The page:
Eugène Delacroix
Tiger Hunt

Tiger Hunt
Eugène Delacroix (1798-1863)
Tiger Hunt
1854
Oil on canvas
H. 73,5; W. 92,5 cm
© RMN-Grand Palais (Musée d'Orsay) / Hervé Lewandowski

Chasse au tigre [Tiger Hunt]


This Tiger Hunt is in many ways similar to the sketch for another painting kept at the Musée d'Orsay: Lion Hunt. The two paintings were produced during the same period, and the first might appear to be a more accomplished version of the second.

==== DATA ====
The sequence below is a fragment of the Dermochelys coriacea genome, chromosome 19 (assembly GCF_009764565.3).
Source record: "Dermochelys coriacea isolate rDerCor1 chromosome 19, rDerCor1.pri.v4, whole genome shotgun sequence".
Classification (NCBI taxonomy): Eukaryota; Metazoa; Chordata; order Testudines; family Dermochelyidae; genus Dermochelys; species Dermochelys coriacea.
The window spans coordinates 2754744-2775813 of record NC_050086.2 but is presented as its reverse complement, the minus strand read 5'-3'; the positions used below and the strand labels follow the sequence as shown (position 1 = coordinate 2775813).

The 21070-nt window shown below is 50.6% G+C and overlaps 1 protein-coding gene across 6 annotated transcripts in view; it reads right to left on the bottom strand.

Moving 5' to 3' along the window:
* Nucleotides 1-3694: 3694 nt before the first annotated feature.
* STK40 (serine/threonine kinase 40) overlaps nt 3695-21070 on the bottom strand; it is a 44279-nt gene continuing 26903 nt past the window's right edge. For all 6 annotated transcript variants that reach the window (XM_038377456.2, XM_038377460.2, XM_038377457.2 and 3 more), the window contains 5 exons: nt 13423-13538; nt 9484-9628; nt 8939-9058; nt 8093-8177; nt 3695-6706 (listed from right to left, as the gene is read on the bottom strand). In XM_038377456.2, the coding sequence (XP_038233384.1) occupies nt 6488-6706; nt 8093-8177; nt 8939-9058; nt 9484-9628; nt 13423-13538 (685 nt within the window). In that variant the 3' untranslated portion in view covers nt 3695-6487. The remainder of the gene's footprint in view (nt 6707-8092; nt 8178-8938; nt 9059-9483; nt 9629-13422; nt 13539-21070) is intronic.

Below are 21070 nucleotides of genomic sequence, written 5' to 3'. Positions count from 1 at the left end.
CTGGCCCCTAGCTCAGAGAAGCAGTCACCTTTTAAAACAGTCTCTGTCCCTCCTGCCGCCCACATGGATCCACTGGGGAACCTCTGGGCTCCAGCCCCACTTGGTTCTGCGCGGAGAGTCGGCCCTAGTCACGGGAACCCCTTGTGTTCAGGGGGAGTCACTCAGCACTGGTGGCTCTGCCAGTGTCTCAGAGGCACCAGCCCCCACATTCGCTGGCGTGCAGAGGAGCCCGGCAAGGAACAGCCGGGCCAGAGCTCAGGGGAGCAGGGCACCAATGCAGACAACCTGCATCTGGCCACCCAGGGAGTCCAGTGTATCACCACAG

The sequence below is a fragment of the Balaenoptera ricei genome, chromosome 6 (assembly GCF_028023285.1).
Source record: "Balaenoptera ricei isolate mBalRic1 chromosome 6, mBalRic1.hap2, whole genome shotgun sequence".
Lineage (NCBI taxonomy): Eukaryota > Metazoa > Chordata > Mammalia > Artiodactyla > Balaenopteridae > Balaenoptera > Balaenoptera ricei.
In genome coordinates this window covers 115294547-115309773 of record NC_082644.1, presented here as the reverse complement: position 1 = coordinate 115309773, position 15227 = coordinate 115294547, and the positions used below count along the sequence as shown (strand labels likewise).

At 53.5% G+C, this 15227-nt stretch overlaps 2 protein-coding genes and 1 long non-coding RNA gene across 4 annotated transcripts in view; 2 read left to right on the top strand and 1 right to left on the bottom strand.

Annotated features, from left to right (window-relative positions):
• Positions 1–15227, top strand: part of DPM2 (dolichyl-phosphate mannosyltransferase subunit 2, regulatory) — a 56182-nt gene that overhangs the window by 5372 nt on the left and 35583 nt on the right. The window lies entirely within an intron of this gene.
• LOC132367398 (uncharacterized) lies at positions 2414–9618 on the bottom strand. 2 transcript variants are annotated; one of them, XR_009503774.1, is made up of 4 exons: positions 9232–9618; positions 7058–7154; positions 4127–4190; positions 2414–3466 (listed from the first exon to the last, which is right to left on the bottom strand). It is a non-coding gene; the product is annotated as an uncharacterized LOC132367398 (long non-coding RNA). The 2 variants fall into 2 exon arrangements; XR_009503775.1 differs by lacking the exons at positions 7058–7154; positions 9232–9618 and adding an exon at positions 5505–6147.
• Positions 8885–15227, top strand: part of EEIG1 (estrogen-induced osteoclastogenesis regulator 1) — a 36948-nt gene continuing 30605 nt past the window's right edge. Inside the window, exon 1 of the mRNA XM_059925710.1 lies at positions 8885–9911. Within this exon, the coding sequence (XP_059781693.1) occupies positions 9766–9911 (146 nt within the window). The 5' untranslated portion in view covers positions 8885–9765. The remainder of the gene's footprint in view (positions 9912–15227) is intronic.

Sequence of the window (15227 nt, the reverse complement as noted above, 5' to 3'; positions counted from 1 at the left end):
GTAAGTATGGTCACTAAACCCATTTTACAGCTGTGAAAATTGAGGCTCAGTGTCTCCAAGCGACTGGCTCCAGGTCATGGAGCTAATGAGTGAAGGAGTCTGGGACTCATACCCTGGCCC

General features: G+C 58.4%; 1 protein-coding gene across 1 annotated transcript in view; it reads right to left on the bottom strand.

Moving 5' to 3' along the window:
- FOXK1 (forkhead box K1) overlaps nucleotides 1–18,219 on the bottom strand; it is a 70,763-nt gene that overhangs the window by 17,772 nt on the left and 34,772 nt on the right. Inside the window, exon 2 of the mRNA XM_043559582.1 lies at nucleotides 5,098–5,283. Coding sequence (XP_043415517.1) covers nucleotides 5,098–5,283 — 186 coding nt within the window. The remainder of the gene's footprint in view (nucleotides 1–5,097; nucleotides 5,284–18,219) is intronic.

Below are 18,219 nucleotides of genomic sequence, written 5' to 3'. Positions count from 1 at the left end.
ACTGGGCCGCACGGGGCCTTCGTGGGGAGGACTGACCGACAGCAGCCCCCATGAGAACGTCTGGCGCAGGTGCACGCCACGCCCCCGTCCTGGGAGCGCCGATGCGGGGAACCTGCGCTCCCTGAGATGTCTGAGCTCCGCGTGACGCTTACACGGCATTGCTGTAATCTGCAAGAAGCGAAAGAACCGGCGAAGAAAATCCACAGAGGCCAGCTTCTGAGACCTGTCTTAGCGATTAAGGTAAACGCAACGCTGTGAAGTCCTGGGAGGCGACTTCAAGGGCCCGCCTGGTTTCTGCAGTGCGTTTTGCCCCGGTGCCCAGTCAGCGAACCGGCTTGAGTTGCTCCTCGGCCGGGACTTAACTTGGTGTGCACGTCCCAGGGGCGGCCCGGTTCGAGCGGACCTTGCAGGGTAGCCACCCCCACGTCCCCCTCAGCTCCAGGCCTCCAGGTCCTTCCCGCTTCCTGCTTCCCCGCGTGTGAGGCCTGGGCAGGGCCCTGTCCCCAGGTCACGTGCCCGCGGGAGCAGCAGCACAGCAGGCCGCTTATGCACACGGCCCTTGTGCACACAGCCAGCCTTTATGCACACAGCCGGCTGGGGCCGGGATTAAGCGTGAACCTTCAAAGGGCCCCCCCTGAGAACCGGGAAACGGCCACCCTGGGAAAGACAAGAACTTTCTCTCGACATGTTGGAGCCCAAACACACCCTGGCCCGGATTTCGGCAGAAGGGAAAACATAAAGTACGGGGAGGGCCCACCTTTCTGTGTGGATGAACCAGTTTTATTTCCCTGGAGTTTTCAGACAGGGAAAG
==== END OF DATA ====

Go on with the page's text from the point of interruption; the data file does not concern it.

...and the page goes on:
The representation of movement and violence is reinforced here by the bright, intense lighting directed on to a few details selected for their significance, in particular the tiger and the fabrics of the clothes animated by the rapid gestures of the men who are attacking the wild beast. The determination of the horse rider, the terror of the horse, and the aggressiveness of the wild cat, bring the cruel game of hunting to fever pitch.
This painting was shown in a retrospective exhibition of the painter's work at the 1889 Universal Exhibition. It condenses all the elements of Delacroix's genius, his scientific use of colours, the freedom of his drawing and the glorified romanticism in his scenes of combat.




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